Uniform TitleDemand estimation and policy implications in markets for casino gaming and electricity
NameLauve, Maria (author), Perry, Martin (chair), Landon-Lane, John (internal member), Campbell, Colin (internal member), Abere, Andrew (outside member), Rutgers University, Graduate School - New Brunswick,
Demand (Economic theory),
Production (Economic theory),
Gaming industry--Economic aspects,
Electric power production--Economic aspects,
Supply and demand
DescriptionTwo studies explore the potential for demand models to inform policy decisions when only aggregated price and quantity data are available. The first is a study of the Atlantic City casino industry. Legislation recently adopted by Pennsylvania and New York is generating new growth in the casino industry in the northeastern United States. Studies have shown that product differentiation is the best way for existing casinos to remain competitive under these conditions. The state of New Jersey and the Atlantic City casinos have undertaken several improvements in and around the casinos to improve the overall gaming experience. While these improvements will go a long way toward ensuring that the casinos maintain market share of gaming revenues and that the state continues to reap the economic benefits of the industry, unexploited potential may remain. This study estimates a discrete-choice model to determine which product characteristics will have the greatest impact on demand. Results suggest the overall number of recipients of complementary goods is more important than the total value of these goods. Additionally, consumers appear to prefer newer casinos and newer gaming technology indicating that regular upgrades in casino facilities may be justified.
The second is a study of California's energy markets. Evidence of energy conservation in California during the deregulation crisis of 2000-2001 raises questions about the role of altruism, or social responsibility, in household and firm behavior. The crisis provides a unique opportunity to reexamine the theories and empirical findings previously developed in the context of over-compliance (cases in which firms reduce pollution emissions below the levels required by regulations). This study capitalizes on the fact that retail energy prices are constant over a significant portion of the observation period, thereby eliminating rising prices as a cause for reduced energy consumption. The study attempts to shed new light on the subject of social responsibility by examining the behavior of economic agents across sectors. Monthly panel data, aggregated by sector, for the period beginning February 1997 and ending December 2001 are used in the analysis. Results suggest that households may be more sensitive to public media announcements than firms.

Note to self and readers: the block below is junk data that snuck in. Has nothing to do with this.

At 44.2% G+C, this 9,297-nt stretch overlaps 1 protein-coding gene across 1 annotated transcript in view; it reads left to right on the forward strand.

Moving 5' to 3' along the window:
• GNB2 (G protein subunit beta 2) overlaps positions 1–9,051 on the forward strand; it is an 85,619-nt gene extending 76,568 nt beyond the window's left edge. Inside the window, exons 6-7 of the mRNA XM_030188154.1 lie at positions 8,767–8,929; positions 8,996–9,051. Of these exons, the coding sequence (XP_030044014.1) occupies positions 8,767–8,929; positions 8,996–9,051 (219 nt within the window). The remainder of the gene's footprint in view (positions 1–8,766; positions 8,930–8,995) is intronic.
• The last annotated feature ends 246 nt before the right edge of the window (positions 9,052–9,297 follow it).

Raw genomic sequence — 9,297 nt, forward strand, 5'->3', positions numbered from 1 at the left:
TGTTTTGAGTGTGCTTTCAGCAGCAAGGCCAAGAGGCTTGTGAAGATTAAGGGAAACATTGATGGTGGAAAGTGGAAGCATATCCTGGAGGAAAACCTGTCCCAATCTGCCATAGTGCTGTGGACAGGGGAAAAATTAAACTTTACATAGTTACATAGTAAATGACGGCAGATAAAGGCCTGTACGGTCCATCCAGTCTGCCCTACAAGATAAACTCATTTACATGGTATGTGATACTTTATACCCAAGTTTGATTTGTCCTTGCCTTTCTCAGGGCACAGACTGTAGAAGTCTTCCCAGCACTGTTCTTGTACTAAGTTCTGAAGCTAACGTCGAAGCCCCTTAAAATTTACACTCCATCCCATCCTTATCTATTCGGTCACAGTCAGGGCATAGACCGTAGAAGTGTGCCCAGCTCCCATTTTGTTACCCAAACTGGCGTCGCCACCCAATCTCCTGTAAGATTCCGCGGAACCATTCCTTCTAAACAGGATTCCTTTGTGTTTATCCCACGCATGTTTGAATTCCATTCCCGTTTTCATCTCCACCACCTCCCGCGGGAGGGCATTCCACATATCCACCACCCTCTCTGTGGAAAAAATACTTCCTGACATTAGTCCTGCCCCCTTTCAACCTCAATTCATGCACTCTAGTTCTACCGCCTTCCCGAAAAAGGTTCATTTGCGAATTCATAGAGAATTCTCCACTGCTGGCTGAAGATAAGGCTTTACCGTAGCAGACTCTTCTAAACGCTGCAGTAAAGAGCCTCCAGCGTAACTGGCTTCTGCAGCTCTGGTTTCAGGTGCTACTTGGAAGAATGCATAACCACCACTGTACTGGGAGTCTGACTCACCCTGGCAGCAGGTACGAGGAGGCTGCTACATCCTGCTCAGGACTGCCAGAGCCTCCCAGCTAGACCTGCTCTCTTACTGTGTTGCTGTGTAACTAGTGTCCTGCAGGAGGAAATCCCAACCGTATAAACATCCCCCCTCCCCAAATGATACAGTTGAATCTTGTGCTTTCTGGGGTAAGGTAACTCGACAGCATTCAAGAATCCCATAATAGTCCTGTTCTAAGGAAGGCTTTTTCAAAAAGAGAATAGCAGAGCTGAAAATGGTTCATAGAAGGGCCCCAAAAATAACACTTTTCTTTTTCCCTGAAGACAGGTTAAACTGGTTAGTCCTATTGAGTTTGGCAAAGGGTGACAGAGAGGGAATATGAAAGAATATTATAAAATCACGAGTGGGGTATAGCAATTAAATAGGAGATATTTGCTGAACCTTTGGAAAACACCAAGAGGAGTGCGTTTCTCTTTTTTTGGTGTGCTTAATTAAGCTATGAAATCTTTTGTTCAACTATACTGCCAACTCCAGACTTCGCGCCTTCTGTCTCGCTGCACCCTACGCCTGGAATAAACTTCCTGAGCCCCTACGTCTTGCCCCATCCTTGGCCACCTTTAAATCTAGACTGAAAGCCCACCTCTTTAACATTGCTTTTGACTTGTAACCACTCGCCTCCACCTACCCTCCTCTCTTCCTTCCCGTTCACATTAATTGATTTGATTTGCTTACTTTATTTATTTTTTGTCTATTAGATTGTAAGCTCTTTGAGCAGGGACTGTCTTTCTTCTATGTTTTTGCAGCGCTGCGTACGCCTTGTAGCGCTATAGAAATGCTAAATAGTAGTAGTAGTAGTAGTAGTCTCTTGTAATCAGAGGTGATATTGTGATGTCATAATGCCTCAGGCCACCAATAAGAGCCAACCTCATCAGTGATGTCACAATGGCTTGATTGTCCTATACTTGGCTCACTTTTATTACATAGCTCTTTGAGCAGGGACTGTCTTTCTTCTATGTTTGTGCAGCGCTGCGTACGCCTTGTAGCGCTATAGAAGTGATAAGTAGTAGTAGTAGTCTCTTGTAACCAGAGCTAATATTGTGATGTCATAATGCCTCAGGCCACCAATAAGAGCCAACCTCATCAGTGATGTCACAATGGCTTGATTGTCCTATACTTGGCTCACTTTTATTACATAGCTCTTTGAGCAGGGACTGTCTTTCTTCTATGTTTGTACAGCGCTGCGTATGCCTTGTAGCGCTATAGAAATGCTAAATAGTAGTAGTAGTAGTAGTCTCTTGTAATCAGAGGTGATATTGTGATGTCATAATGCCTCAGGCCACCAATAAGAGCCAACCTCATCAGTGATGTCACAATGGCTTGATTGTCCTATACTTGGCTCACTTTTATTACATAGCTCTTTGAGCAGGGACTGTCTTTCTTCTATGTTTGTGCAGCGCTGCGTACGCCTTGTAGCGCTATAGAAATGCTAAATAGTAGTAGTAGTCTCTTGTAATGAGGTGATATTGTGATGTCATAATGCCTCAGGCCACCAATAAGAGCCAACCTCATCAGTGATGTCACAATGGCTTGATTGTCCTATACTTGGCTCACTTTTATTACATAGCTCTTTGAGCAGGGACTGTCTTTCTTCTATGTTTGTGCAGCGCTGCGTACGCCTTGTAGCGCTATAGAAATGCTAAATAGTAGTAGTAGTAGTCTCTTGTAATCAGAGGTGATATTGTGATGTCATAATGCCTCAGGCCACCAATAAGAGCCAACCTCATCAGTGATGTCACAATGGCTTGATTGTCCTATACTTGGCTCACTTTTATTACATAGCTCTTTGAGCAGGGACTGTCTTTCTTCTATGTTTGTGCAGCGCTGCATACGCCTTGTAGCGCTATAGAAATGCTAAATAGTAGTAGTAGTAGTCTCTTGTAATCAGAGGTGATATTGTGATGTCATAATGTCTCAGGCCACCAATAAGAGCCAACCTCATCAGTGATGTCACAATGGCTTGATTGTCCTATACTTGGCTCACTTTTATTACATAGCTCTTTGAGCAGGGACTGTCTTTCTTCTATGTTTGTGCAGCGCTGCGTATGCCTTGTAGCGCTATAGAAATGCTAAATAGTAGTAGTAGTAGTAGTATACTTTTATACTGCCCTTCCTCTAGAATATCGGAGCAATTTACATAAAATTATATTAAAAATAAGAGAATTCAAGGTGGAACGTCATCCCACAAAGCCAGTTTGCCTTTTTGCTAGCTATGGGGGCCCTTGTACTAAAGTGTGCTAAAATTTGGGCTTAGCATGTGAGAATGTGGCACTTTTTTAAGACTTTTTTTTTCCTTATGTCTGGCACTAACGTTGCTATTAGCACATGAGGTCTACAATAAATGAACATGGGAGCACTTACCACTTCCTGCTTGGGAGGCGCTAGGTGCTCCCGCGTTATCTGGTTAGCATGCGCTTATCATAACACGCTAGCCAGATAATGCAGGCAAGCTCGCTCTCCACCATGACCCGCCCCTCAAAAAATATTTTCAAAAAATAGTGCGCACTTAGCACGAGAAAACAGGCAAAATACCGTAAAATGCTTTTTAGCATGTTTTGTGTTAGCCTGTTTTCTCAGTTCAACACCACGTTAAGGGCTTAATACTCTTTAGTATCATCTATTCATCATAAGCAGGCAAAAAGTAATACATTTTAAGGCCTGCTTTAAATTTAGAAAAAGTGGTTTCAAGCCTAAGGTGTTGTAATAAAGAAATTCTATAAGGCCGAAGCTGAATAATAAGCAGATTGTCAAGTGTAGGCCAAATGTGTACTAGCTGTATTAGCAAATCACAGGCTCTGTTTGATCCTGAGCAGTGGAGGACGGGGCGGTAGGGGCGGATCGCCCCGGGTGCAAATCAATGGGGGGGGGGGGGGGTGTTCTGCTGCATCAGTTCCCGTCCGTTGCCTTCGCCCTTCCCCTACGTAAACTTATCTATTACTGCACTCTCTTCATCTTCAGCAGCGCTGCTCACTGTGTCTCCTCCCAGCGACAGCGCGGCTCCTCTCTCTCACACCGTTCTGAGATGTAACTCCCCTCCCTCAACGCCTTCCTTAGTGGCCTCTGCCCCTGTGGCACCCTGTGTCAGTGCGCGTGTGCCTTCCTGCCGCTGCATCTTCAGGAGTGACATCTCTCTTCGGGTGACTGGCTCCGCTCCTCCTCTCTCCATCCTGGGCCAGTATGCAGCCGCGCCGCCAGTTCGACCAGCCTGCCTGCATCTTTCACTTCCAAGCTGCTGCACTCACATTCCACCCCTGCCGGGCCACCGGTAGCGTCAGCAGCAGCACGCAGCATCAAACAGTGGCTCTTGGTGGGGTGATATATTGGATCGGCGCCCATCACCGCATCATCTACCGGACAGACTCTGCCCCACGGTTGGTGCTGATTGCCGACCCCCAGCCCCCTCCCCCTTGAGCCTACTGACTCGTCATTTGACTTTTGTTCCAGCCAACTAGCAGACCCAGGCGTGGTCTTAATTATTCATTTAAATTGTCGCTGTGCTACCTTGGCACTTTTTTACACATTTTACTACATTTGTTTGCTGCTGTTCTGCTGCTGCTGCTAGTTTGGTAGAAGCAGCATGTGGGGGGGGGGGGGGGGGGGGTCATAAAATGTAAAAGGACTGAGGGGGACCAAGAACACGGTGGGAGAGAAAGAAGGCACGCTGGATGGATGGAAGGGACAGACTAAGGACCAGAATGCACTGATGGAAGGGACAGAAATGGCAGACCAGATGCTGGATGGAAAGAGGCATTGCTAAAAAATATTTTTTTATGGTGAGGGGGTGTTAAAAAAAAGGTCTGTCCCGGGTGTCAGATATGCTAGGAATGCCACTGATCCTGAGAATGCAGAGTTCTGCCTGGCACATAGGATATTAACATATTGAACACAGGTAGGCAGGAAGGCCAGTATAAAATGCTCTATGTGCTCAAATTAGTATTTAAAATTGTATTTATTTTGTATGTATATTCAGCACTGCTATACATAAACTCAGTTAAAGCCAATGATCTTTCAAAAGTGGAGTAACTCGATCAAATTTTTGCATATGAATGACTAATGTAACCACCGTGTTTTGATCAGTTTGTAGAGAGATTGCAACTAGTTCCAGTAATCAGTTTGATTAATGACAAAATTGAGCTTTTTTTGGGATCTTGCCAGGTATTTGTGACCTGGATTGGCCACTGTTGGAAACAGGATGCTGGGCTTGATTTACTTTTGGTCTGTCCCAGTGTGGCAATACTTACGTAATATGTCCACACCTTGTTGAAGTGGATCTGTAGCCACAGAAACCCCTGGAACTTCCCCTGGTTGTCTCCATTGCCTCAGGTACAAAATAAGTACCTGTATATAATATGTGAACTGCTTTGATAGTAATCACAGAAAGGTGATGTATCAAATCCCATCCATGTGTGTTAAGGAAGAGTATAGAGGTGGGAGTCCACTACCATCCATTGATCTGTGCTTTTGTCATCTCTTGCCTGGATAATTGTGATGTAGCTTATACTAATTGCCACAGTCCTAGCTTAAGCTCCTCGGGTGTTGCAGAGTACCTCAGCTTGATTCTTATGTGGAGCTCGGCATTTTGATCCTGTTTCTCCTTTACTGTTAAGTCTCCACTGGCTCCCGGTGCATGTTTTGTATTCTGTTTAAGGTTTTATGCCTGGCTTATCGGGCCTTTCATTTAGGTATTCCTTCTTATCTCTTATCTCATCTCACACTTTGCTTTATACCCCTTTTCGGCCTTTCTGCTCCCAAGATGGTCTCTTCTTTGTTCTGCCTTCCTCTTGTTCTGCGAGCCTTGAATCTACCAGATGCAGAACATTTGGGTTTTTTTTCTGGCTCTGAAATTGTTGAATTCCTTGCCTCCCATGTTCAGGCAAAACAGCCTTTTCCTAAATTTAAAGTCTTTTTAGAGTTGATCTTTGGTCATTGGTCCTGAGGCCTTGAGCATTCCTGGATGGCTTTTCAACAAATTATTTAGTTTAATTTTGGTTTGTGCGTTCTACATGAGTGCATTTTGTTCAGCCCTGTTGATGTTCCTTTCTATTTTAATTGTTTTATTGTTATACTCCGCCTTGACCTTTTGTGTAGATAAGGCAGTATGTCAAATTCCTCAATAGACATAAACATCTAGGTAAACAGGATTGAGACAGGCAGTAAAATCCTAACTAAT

NoteIncludes bibliographical references (p. 112-114).
CollectionGraduate School - New Brunswick Electronic Theses and Dissertations
Organization NameRutgers, The State University of New Jersey
RightsThe author owns the copyright to this work.